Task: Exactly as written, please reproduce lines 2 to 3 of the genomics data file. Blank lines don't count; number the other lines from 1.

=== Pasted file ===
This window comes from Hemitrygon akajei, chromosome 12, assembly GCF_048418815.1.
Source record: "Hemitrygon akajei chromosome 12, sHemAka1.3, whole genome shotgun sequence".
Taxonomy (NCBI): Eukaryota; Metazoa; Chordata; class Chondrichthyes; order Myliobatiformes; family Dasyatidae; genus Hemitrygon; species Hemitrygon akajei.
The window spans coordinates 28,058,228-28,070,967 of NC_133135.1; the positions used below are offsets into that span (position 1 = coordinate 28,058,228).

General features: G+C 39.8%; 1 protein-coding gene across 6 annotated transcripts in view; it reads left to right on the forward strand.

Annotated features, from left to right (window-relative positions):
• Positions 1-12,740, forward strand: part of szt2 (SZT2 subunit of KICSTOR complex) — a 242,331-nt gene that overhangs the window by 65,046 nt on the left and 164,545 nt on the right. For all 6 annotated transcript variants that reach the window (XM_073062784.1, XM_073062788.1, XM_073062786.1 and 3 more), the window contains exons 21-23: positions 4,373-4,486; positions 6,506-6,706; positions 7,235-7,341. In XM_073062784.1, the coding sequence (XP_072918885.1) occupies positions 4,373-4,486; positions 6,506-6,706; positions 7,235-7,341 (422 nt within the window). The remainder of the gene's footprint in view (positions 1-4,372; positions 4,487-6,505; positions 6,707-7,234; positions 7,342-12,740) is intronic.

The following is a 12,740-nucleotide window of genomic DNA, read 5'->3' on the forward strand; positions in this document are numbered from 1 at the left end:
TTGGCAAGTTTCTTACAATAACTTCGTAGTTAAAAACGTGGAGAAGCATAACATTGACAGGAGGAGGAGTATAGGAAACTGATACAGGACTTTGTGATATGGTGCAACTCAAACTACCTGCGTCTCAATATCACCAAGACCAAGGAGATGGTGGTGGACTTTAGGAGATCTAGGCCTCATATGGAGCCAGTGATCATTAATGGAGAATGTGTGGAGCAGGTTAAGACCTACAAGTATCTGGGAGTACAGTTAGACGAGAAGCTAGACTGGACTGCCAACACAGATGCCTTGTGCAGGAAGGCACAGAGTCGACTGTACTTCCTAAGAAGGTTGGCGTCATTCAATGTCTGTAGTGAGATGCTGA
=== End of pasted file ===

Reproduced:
Source record: "Hemitrygon akajei chromosome 12, sHemAka1.3, whole genome shotgun sequence".
Taxonomy (NCBI): Eukaryota; Metazoa; Chordata; class Chondrichthyes; order Myliobatiformes; family Dasyatidae; genus Hemitrygon; species Hemitrygon akajei.